If I insisted on my right of way as a bicyclist, I’d have been dead long ago. Not a ride goes by where I don’t have to stop & yield to a driver (or sometimes just another cyclist) who should be yielding to me by law.

That isn’t right, George, but clearly you’d rather be alive and disgusted than dead and right. Good choice!


True enough. I just smile and let the other driver do what they’re going to do anyway. If I was in a hurry I’d be driving my truck. It’s a pretty frequent thing where somebody will say “I just started to bike to work, and enjoying the ride.” Then in a month or two they I find them driving, they say they got hit by a car and gave up riding a bike to work. When pressed, I usually discover they were insisting on their right of way. Folks who are successful at riding motorcycles and staying safe know all about this issue.

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Snow and ten below seems to keep the bike lane traffic down here.


@George_San_Jose1 When my mom taught me to drive she insisted I learn the following ditty she had to learn when being taught to sail a boat. :slightly_smiling_face:

Here lies the body of Michael O’Day
Who died maintaining his right of way.
He was right, dead right, as he sailed along
But he’s just as dead as if he were wrong.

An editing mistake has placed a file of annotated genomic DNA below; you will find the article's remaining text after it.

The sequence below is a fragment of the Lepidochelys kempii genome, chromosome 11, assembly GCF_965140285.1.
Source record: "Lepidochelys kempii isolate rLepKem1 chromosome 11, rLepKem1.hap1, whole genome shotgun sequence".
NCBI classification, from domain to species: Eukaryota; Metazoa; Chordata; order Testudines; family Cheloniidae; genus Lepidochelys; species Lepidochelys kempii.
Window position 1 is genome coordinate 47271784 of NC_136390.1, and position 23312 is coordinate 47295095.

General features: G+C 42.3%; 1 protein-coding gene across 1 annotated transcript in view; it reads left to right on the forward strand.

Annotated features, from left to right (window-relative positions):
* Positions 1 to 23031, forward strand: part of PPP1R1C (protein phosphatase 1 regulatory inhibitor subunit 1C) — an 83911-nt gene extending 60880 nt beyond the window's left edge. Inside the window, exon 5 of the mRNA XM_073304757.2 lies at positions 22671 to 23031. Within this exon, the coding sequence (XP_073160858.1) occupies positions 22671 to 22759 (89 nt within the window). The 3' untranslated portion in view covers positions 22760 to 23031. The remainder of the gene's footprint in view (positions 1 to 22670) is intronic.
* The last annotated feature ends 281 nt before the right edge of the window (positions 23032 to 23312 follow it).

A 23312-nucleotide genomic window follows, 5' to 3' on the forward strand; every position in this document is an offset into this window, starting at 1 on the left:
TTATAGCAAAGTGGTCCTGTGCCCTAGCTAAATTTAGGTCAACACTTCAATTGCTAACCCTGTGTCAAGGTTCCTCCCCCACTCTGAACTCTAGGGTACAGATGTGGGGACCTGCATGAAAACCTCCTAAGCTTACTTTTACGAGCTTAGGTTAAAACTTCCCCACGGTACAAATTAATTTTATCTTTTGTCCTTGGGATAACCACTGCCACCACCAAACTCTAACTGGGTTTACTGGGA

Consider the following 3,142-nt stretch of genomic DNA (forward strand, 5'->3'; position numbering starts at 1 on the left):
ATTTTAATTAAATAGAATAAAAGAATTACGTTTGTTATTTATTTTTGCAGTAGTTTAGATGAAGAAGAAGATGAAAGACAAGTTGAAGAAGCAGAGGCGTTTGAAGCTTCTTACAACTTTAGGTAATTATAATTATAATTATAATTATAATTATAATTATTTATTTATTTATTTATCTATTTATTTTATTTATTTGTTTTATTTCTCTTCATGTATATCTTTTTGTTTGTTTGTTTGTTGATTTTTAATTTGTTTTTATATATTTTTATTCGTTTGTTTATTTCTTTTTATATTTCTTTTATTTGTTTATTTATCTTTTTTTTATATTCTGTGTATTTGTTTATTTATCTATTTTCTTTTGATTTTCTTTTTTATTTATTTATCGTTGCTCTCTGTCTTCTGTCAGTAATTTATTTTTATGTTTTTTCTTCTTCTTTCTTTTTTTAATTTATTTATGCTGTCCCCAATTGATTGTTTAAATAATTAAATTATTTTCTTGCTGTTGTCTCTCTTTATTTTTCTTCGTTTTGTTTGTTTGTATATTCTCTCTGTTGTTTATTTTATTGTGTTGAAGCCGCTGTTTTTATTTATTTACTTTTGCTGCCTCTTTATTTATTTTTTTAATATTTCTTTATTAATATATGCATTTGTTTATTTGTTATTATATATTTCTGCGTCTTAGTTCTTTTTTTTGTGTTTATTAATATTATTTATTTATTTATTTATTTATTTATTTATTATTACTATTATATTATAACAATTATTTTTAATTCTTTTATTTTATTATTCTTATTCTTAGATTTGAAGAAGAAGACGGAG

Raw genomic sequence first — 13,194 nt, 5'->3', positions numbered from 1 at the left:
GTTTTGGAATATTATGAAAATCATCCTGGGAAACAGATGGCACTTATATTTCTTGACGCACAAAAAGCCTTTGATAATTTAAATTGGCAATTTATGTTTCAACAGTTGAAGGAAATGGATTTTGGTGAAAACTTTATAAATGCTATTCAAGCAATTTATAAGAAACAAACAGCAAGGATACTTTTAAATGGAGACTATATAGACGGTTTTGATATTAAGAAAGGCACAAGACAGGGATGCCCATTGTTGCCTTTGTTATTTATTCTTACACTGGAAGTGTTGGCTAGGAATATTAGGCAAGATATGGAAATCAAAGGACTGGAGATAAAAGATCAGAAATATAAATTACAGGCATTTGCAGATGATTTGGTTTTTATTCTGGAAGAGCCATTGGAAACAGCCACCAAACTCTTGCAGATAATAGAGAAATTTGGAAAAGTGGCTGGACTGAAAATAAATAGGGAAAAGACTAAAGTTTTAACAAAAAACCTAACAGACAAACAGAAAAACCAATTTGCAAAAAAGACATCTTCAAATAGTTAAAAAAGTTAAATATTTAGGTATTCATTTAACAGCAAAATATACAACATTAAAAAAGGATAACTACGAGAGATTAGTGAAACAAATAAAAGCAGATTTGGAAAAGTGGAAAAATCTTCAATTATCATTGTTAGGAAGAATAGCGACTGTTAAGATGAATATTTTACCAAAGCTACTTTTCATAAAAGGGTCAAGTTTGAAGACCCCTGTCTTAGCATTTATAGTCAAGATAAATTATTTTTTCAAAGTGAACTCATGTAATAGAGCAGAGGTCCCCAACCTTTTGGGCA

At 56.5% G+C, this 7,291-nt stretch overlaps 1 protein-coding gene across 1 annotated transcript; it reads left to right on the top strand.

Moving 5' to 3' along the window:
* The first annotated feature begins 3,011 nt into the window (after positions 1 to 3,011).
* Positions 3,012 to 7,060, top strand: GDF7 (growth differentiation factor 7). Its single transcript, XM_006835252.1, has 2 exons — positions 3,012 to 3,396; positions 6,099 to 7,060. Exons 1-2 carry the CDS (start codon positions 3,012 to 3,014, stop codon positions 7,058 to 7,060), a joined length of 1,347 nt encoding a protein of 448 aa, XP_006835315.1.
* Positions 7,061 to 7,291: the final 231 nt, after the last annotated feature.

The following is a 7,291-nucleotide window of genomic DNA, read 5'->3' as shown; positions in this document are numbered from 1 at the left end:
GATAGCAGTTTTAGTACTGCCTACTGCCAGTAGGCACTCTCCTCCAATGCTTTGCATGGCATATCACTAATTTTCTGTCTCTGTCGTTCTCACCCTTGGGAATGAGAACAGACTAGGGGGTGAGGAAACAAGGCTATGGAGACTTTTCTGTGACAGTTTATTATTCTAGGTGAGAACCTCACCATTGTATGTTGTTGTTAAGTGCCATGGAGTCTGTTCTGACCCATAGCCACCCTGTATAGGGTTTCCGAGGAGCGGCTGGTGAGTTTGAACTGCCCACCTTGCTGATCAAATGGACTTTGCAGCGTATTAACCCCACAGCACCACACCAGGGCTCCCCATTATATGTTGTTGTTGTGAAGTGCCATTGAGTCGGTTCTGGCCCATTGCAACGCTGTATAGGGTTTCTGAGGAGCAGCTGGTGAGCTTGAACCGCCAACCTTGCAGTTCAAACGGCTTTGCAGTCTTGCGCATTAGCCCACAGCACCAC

lol … good adage to teach new drivers. I’ve seen bicyclists occassionally pull out in front a moving car, a car that should have stopped to yield to cyclist, then the cyclist stops in front of the car, gets off the bike and goes over to the car window and shouts obscenities at the driver. Me, I just stop, let the moving car pass, then I continue on my way.

Just the other day I was stopped, off my bike, waiting at a crosswalk. Very visible. One, two, three, four, five, six cars go by, none of them even slows down. Finally a break in traffic and I push my bike across the street.

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Skeptics quoted in the article said the same thing. In its current form the Opus #3 won’t have wide acceptance. As the article said, there are a few places that allow golf carts on the road. It is clearly a seasonal vehicle in MN but in some small towns in the South that allow golf carts on the road it could be used all year. The Opus doesn’t have to gain wide acceptance to be useful. I’m not interested at any price for myself, but others might be. Starting a business is a big risk and this one might fail. I do wish the entrepreneur good luck. Maybe the OP will give us an update in 6 months on how the Opus #3 is doing in sales. I wouldn’t be surprised if he has better luck selling them in Europe than here. Big cities like Amsterdam don’t allow large vehicles in town except to drop things and people off. If you want to park, it has to be a small car. We were in Amsterdam in 2003 and even then we couldn’t park the 9 passenger van I rented in town. I had to drop the family and luggage at the hotel and return the van to the airport, then take the train back to Amsterdam.